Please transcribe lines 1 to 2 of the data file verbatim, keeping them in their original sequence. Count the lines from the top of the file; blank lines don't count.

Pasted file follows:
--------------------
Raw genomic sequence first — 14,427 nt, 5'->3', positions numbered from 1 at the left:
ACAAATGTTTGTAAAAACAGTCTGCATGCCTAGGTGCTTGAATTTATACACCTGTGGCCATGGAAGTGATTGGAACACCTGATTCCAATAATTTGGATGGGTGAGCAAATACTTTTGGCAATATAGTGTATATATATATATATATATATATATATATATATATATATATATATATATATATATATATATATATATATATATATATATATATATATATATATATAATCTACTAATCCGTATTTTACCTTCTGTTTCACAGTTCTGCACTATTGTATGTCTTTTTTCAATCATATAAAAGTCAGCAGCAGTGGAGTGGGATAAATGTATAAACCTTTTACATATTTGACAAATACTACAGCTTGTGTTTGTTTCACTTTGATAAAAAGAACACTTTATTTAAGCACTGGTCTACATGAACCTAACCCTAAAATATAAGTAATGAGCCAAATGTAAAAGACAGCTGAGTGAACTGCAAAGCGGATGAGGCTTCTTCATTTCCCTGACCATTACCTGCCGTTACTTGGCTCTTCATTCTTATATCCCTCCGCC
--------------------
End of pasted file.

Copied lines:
Raw genomic sequence first — 14,427 nt, 5'->3', positions numbered from 1 at the left:
ACAAATGTTTGTAAAAACAGTCTGCATGCCTAGGTGCTTGAATTTATACACCTGTGGCCATGGAAGTGATTGGAACACCTGATTCCAATAATTTGGATGGGTGAGCAAATACTTTTGGCAATATAGTGTATATATATATATATATATATATATATATATATATATATATATATATATATATATATATATATATATATATATATATATATATATATATATATATAATCTACTAATCCGTATTTTACCTTCTGTTTCACAGTTCTGCACTATTGTATGTCTTTTTTCAATCATATAAAAGTCAGCAGCAGTGGAGTGGGATAAATGTATAAACCTTTTACATATTTGACAAATACTACAGCTTGTGTTTGTTTCACTTTGATAAAAAGAACACTTTATTTAAGCACTGGTCTACATGAACCTAACCCTAAAATATAAGTAATGAGCCAAATGTAAAAGACAGCTGAGTGAACTGCAAAGCGGATGAGGCTTCTTCATTTCCCTGACCATTACCTGCCGTTACTTGGCTCTTCATTCTTATATCCCTCCGCC